Canberra’s Aboretum

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I passed through Canberra recently and visited its newly opened Aboretum. It’s in its infancy, really, the majority of the trees too small to cast much shade. The project has had its detractors: it’s a major investment, features non-natives, and will use plenty of water … but I love it. Forty thousand trees in a hundred forests!

Canberra’s aboretum fills the space once occupied by pine plantation and burnt out ten years ago in Canberra’s bushfires. I lived in Canberra then, though I was away with work at the time. It was worse, if anything, to watch it all on a TV screen, making and receiving worried calls, and unable to get home. My place, in the inner north, was fine in the end, but plenty weren’t, and Canberra was much changed. I used to ride around the lake to Scrivener Dam and fly down a winding section of track through part of that pine forest most evenings in summer. It was one of the best things about living there. I only did that ride once again, to find miles and miles of blackened wasteland. It was lovely to see something new and wonderful growing in its place.

An aboretum was included in the Walter Burley and Marion Mahony Griffin’s original design for Canberra, which they envisioned as a city of trees. So it’s nice to see their plans come into fruition. It’s not quite where they intended, but in a fitting spot, two hundred and fifty hectares with wonderful views over the lake and out to the Brindabella Mountains.

But the point is the trees – ‘every tree has a story’ as the brochure puts it. There are lots of rare and intersting species from around the world, like the Monkey Puzzle, as well as plenty of locals, including the wollemi, bunya and hoop pines, with genetic memories reaching back to the jurassic period.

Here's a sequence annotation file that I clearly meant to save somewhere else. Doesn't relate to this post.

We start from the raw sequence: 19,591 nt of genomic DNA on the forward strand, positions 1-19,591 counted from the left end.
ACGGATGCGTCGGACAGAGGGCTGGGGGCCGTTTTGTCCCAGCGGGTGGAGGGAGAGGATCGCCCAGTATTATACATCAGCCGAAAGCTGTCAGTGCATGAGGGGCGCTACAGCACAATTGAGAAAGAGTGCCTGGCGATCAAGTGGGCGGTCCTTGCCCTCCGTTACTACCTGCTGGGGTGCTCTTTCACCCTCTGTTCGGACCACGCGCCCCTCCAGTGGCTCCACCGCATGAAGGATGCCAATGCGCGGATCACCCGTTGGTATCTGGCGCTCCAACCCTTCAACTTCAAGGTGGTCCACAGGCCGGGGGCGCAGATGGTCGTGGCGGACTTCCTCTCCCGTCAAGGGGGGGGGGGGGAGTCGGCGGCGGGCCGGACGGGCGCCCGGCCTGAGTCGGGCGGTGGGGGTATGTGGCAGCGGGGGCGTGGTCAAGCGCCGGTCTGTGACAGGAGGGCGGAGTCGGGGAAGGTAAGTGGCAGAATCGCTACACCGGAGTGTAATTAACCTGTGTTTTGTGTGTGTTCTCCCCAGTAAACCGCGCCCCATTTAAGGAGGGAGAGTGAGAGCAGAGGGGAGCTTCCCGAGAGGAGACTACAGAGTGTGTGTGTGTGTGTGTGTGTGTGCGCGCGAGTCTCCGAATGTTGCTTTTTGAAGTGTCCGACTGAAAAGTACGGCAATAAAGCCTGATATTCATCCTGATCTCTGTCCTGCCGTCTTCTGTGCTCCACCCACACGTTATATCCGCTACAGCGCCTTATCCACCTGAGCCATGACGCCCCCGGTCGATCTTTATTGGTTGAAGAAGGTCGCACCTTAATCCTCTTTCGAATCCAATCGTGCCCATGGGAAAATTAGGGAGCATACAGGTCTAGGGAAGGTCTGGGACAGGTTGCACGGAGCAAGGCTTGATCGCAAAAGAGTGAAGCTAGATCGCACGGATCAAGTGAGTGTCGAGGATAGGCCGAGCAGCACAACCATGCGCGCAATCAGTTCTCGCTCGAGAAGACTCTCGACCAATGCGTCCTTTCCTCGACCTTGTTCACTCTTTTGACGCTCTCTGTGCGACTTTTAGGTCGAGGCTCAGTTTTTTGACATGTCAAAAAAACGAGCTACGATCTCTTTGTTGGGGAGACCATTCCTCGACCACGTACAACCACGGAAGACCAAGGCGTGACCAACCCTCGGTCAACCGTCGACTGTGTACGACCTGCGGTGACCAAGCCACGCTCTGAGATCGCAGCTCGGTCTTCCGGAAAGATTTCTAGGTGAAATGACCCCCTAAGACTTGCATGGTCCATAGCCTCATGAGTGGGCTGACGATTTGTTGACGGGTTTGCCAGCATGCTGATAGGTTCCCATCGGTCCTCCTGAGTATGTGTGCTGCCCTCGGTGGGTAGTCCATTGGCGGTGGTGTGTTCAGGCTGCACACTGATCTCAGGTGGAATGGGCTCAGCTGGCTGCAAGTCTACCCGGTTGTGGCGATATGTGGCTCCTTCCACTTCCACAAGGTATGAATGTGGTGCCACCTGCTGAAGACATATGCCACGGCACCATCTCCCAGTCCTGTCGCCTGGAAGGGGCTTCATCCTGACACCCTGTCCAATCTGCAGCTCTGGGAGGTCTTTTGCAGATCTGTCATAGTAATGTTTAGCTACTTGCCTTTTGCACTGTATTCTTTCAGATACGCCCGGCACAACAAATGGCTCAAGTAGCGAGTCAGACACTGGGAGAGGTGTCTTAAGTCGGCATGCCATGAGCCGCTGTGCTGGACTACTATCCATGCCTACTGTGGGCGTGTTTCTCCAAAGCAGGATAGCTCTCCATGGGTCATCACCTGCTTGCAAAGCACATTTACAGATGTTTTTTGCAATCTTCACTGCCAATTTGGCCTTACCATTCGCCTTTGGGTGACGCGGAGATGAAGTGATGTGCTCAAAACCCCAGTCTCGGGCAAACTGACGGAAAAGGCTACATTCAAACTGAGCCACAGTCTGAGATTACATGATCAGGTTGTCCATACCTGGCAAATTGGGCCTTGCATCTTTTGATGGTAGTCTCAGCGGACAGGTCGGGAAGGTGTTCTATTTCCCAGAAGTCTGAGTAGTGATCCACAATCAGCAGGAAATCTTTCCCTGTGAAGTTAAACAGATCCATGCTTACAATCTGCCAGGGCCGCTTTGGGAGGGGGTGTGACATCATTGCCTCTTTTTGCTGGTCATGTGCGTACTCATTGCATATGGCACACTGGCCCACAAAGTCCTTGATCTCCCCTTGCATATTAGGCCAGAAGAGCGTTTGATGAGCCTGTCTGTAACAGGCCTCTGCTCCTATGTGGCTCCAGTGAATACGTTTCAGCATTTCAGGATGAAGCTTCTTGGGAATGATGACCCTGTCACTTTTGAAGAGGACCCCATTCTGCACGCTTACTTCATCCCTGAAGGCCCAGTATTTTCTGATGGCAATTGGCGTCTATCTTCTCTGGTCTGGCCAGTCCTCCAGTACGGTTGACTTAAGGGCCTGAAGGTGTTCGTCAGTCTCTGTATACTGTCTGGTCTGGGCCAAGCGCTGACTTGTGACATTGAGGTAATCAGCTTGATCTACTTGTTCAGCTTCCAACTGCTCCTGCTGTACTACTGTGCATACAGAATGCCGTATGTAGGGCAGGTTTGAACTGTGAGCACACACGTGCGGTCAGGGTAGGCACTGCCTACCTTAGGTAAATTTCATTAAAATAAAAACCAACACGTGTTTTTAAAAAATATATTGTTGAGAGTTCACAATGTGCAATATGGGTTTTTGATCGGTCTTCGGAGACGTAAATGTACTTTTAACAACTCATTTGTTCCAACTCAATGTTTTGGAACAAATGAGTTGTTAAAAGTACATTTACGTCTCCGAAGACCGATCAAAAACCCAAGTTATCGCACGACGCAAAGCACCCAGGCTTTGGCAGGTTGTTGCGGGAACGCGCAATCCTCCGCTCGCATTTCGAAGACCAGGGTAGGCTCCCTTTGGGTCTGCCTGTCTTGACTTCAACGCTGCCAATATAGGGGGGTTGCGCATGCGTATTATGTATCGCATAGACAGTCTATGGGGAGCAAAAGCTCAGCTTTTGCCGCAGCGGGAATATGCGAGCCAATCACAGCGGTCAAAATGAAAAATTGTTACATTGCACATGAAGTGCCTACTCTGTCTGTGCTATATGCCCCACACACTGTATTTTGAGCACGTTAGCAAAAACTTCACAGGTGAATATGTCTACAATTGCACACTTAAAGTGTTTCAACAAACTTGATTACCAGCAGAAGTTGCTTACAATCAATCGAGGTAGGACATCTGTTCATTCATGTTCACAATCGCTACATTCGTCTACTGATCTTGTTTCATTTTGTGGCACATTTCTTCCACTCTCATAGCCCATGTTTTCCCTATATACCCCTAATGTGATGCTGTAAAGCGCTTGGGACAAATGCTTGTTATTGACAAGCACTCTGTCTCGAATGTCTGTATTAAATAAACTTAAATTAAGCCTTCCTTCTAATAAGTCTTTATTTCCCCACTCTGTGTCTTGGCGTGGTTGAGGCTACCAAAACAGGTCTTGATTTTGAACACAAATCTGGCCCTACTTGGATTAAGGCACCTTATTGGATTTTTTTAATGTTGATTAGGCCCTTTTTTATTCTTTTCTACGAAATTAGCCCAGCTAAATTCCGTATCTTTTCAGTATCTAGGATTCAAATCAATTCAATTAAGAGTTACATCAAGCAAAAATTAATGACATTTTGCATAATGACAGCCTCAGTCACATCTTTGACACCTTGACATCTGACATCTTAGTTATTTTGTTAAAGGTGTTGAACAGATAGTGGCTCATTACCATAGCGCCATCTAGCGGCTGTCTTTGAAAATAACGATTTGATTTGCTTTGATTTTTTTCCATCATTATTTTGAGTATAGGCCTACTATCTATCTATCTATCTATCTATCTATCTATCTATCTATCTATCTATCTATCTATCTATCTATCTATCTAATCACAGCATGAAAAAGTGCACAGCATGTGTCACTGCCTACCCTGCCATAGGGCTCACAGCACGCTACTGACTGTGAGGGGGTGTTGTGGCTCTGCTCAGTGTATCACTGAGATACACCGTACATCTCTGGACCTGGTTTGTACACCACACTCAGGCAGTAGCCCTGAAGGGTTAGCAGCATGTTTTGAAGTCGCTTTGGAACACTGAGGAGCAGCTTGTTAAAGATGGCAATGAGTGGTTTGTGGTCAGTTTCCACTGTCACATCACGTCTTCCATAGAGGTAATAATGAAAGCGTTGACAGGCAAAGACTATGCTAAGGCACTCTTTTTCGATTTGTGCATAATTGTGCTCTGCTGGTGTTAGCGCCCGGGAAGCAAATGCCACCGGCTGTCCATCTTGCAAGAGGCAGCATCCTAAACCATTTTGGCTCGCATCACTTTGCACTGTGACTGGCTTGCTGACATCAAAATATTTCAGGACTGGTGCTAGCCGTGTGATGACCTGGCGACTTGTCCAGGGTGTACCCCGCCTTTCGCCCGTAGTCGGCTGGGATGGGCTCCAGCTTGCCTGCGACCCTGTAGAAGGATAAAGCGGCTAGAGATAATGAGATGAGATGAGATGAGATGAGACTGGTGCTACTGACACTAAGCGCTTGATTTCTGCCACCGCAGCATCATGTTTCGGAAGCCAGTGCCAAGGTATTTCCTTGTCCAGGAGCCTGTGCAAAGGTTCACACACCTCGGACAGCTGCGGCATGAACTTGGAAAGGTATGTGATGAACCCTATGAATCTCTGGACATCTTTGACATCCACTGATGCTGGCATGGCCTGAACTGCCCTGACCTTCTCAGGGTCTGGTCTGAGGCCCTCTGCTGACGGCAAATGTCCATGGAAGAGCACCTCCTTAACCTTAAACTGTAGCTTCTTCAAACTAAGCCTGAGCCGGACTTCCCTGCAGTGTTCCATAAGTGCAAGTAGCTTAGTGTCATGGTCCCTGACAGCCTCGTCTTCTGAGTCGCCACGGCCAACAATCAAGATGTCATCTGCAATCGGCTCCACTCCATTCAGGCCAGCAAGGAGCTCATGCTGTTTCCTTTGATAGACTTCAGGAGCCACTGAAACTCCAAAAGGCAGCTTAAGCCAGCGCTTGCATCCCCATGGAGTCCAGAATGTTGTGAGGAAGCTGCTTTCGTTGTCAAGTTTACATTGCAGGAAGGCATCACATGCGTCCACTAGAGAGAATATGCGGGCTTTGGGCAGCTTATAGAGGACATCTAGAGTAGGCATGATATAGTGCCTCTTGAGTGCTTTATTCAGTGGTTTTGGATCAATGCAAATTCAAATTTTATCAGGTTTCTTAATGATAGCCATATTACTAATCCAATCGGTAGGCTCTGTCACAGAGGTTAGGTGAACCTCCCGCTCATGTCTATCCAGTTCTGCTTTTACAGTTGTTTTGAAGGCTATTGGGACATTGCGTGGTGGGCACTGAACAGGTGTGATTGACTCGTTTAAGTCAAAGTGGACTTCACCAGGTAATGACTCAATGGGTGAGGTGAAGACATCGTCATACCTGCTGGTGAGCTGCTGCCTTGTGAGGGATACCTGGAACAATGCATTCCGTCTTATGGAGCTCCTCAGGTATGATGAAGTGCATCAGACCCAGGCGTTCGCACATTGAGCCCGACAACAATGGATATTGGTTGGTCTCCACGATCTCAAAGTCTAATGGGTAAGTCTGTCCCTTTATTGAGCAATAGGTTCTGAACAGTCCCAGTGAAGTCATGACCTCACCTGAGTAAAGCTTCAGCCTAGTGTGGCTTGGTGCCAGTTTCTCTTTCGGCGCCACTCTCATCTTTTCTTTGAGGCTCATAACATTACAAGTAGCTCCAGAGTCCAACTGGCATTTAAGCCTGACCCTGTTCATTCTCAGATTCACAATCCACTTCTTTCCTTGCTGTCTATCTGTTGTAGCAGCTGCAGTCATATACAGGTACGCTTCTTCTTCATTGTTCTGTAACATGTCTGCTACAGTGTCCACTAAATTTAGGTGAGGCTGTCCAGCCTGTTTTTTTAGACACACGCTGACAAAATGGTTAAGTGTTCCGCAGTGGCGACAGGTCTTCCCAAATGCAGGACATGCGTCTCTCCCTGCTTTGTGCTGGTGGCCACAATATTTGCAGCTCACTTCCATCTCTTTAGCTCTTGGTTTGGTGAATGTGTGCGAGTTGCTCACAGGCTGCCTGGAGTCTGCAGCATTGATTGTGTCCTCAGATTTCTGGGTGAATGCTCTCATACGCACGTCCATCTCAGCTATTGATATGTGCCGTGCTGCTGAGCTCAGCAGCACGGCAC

The aboretum is to be a centre of tree education and research as well as a tourist attraction.

I took the Himalayan cedars walk and sat by the bbq/picnic area provided, which is high-set and relaxing, catching lovely breezes and views.

The sculptures are a highlight, particularly the eagle’s nest; everything seems to come with a forest and a vista!

I also checked out the visitor’s centre, which is a looks a bit like a giant armadillo rising out of the landscape. Its insides are large-scale timber and steel – gorgeous and high quality. There are tasteful displays with quotes from John Muir and others, talks from Indigenous guides, lots of information about trees and the site, and interactive bits for kids. There’s a bonsai display – one of the best I’ve seen – featuring plenty of Australian natives.

In something of a Canberra public institution tradition, despite getting nearly everything right (except perhaps pay-parking miles from the city) the centre’s cafe is all wrong. With all that space, atmosphere, and dramatic views, it’s poky one-counter service, average everything, and a mile-long queue clogging up the main entrance on a Monday morning, are a joke. My tip: pack a picnic.

Canbera’s aboretum is a work in progress, but what a wonderful vision for the future.

 

“When we tug at a single thing in nature, we find it attached to the rest of the world.”  ~John Muir

 

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